Are you ever scrolling Instagram and come across a parenting reel that pertains to exactly what you’re currently going through? That was me recently. I’ve had some challenges with my preschool-aged daughter getting extremely frustrated when she’s unable to do something on the first try. Tantrums ensue followed by a sense of defeat. As a result, her first reaction is to refuse to do something on her own or ask for help before even trying. I want her to be independent, but I just haven’t found the right tools to empower her to keep trying. Then I saw this reel from Big Little Feelings.

I read the reel’s title text—“Game-changing tip for toddlers who get frustrated easily”—and already felt so seen. Next, I read the caption: “Kid melting down over the tiniest setback?” YEP. “Screams when they can’t open something or the tower of blocks falls down?” UH-HUH! “Watch this reel to get all the info on our incredibly easy, but effective hack: Spotlight the Right.” Reader, I was riveted. “Narrating what they’re doing *RIGHT* is a SUPER powerful tool we can use to shift the story in our toddler’s minds to build their frustration tolerance + help them feel empowered to keep trying next time a setback comes their way.” SOLD!

In the video, Big Little Feelings’ Deena Margolin demonstrates how to put “Spotlight the Right” into practice when your child is attempting a challenging task. “If you catch them in situations where they’ve had to try something two, three, four, five times to achieve their goal, I want you to spotlight that—to shout it out with them and celebrate!” the family therapist explains. “Say, ‘Hey, you had to try that four different times before you got it, and you did not give up. Way to go!’”

We all love acknowledgement and affirmation when we achieve something difficult, but its impact is even more profound on little brains that are still developing. “What we’re doing is building this strong inner narrative that can stick with them about how sometimes you’re going to have to try multiple times before you get it, and you didn’t give up,” Margolin notes, “which not only makes them feel proud but becomes the key strategy that’s then top-of-mind for next time they’re in a tough or tricky situation.” It may also help reframe the story in your mind to help focus on what your child is already doing right.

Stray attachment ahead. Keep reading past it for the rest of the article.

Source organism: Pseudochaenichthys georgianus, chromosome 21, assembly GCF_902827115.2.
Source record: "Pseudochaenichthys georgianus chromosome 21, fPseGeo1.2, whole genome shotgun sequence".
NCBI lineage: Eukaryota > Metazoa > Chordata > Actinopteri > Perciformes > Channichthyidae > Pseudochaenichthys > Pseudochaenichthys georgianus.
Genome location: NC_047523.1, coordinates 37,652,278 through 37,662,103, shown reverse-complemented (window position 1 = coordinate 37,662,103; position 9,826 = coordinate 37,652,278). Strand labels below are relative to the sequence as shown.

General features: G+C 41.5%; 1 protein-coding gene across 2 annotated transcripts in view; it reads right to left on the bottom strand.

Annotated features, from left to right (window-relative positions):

As if that wasn’t eye-opening enough for me, someone in the comments asked a question that was also way too relatable. “What about toddlers who immediately say ‘I can’t!’ about things they’ve already mastered, and can do on the first try once you plead with them for 5 minutes? It’s been a struggle with our 3.5yo for months now,” one mom wrote.

“That can happen, and you’re not alone here!” Big Little Feelings responded. “It can be super helpful to model this yourself and show them what it looks like to feel frustrated, keep trying, and handle this feeling in a healthy way. You can also incorporate this during play and role play with dolls/toys.”

Am I going to add all this to my toolbox? Absolutely. Will my daughter magically stop feeling frustrated overnight? Definitely not! But knowing that I’m instilling a sense of independence and empowerment in her is well worth the wait.